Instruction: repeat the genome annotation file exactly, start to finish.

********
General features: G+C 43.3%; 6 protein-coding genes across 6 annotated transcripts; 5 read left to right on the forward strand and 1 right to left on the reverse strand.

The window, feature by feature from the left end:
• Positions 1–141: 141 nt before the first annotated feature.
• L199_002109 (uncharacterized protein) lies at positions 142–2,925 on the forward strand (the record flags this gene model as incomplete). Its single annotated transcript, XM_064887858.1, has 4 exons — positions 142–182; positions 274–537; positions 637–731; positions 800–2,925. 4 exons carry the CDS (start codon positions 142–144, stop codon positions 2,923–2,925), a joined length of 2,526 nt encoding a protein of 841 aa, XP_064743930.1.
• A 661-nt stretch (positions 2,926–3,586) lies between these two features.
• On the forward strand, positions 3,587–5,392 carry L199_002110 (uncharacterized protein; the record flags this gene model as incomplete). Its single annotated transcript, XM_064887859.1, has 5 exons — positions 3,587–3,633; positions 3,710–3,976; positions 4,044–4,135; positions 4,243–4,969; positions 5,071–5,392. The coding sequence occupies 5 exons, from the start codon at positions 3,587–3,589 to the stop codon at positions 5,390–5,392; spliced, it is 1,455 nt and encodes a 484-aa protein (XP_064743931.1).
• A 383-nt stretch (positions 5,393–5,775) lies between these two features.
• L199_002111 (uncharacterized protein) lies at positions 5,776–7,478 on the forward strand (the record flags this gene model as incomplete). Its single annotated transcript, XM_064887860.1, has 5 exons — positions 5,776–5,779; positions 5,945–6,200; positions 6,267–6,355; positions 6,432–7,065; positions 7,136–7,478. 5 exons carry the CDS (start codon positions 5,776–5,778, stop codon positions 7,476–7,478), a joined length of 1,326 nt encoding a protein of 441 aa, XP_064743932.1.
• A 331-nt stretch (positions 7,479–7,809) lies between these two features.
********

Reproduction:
General features: G+C 43.3%; 6 protein-coding genes across 6 annotated transcripts; 5 read left to right on the forward strand and 1 right to left on the reverse strand.

The window, feature by feature from the left end:
• Positions 1–141: 141 nt before the first annotated feature.
• L199_002109 (uncharacterized protein) lies at positions 142–2,925 on the forward strand (the record flags this gene model as incomplete). Its single annotated transcript, XM_064887858.1, has 4 exons — positions 142–182; positions 274–537; positions 637–731; positions 800–2,925. 4 exons carry the CDS (start codon positions 142–144, stop codon positions 2,923–2,925), a joined length of 2,526 nt encoding a protein of 841 aa, XP_064743930.1.
• A 661-nt stretch (positions 2,926–3,586) lies between these two features.
• On the forward strand, positions 3,587–5,392 carry L199_002110 (uncharacterized protein; the record flags this gene model as incomplete). Its single annotated transcript, XM_064887859.1, has 5 exons — positions 3,587–3,633; positions 3,710–3,976; positions 4,044–4,135; positions 4,243–4,969; positions 5,071–5,392. The coding sequence occupies 5 exons, from the start codon at positions 3,587–3,589 to the stop codon at positions 5,390–5,392; spliced, it is 1,455 nt and encodes a 484-aa protein (XP_064743931.1).
• A 383-nt stretch (positions 5,393–5,775) lies between these two features.
• L199_002111 (uncharacterized protein) lies at positions 5,776–7,478 on the forward strand (the record flags this gene model as incomplete). Its single annotated transcript, XM_064887860.1, has 5 exons — positions 5,776–5,779; positions 5,945–6,200; positions 6,267–6,355; positions 6,432–7,065; positions 7,136–7,478. 5 exons carry the CDS (start codon positions 5,776–5,778, stop codon positions 7,476–7,478), a joined length of 1,326 nt encoding a protein of 441 aa, XP_064743932.1.
• A 331-nt stretch (positions 7,479–7,809) lies between these two features.